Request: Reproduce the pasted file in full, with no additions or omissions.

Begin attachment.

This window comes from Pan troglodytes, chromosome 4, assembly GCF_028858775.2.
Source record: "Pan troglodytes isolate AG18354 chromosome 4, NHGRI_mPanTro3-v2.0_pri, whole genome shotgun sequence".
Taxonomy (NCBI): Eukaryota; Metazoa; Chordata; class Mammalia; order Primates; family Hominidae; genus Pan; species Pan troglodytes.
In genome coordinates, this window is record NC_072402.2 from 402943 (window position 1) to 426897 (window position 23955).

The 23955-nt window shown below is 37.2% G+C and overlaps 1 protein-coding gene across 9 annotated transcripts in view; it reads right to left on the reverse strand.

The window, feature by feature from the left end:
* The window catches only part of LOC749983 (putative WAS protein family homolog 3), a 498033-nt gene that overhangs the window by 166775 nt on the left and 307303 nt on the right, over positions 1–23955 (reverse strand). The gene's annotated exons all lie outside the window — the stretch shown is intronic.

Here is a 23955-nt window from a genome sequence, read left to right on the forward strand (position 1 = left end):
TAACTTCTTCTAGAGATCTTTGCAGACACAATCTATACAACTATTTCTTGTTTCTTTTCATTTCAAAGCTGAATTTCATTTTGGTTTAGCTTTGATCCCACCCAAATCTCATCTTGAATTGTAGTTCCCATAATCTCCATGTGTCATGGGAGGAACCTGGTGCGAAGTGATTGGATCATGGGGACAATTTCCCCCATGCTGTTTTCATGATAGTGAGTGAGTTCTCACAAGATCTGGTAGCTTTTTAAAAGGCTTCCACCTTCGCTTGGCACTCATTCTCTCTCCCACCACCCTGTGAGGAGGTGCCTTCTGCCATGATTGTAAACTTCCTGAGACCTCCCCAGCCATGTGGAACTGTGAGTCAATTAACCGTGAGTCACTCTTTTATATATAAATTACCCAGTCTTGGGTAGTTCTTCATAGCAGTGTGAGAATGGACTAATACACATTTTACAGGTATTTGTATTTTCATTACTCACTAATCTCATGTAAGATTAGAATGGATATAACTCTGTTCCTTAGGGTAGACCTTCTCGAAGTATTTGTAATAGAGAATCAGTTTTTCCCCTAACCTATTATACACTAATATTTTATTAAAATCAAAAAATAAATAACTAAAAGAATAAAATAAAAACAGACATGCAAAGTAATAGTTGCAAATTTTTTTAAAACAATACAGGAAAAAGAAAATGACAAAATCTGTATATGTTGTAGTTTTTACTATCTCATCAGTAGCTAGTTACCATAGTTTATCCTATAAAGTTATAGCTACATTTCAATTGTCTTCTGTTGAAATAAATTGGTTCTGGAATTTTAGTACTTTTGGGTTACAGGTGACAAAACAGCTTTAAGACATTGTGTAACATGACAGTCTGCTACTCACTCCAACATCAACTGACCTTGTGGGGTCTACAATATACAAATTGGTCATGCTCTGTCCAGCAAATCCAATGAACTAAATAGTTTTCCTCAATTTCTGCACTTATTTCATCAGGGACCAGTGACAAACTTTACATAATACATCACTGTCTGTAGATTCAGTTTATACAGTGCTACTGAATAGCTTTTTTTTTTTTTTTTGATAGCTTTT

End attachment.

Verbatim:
This window comes from Pan troglodytes, chromosome 4, assembly GCF_028858775.2.
Source record: "Pan troglodytes isolate AG18354 chromosome 4, NHGRI_mPanTro3-v2.0_pri, whole genome shotgun sequence".
Taxonomy (NCBI): Eukaryota; Metazoa; Chordata; class Mammalia; order Primates; family Hominidae; genus Pan; species Pan troglodytes.
In genome coordinates, this window is record NC_072402.2 from 402943 (window position 1) to 426897 (window position 23955).

The 23955-nt window shown below is 37.2% G+C and overlaps 1 protein-coding gene across 9 annotated transcripts in view; it reads right to left on the reverse strand.

The window, feature by feature from the left end:
* The window catches only part of LOC749983 (putative WAS protein family homolog 3), a 498033-nt gene that overhangs the window by 166775 nt on the left and 307303 nt on the right, over positions 1–23955 (reverse strand). The gene's annotated exons all lie outside the window — the stretch shown is intronic.

Here is a 23955-nt window from a genome sequence, read left to right on the forward strand (position 1 = left end):
TAACTTCTTCTAGAGATCTTTGCAGACACAATCTATACAACTATTTCTTGTTTCTTTTCATTTCAAAGCTGAATTTCATTTTGGTTTAGCTTTGATCCCACCCAAATCTCATCTTGAATTGTAGTTCCCATAATCTCCATGTGTCATGGGAGGAACCTGGTGCGAAGTGATTGGATCATGGGGACAATTTCCCCCATGCTGTTTTCATGATAGTGAGTGAGTTCTCACAAGATCTGGTAGCTTTTTAAAAGGCTTCCACCTTCGCTTGGCACTCATTCTCTCTCCCACCACCCTGTGAGGAGGTGCCTTCTGCCATGATTGTAAACTTCCTGAGACCTCCCCAGCCATGTGGAACTGTGAGTCAATTAACCGTGAGTCACTCTTTTATATATAAATTACCCAGTCTTGGGTAGTTCTTCATAGCAGTGTGAGAATGGACTAATACACATTTTACAGGTATTTGTATTTTCATTACTCACTAATCTCATGTAAGATTAGAATGGATATAACTCTGTTCCTTAGGGTAGACCTTCTCGAAGTATTTGTAATAGAGAATCAGTTTTTCCCCTAACCTATTATACACTAATATTTTATTAAAATCAAAAAATAAATAACTAAAAGAATAAAATAAAAACAGACATGCAAAGTAATAGTTGCAAATTTTTTTAAAACAATACAGGAAAAAGAAAATGACAAAATCTGTATATGTTGTAGTTTTTACTATCTCATCAGTAGCTAGTTACCATAGTTTATCCTATAAAGTTATAGCTACATTTCAATTGTCTTCTGTTGAAATAAATTGGTTCTGGAATTTTAGTACTTTTGGGTTACAGGTGACAAAACAGCTTTAAGACATTGTGTAACATGACAGTCTGCTACTCACTCCAACATCAACTGACCTTGTGGGGTCTACAATATACAAATTGGTCATGCTCTGTCCAGCAAATCCAATGAACTAAATAGTTTTCCTCAATTTCTGCACTTATTTCATCAGGGACCAGTGACAAACTTTACATAATACATCACTGTCTGTAGATTCAGTTTATACAGTGCTACTGAATAGCTTTTTTTTTTTTTTTTGATAGCTTTT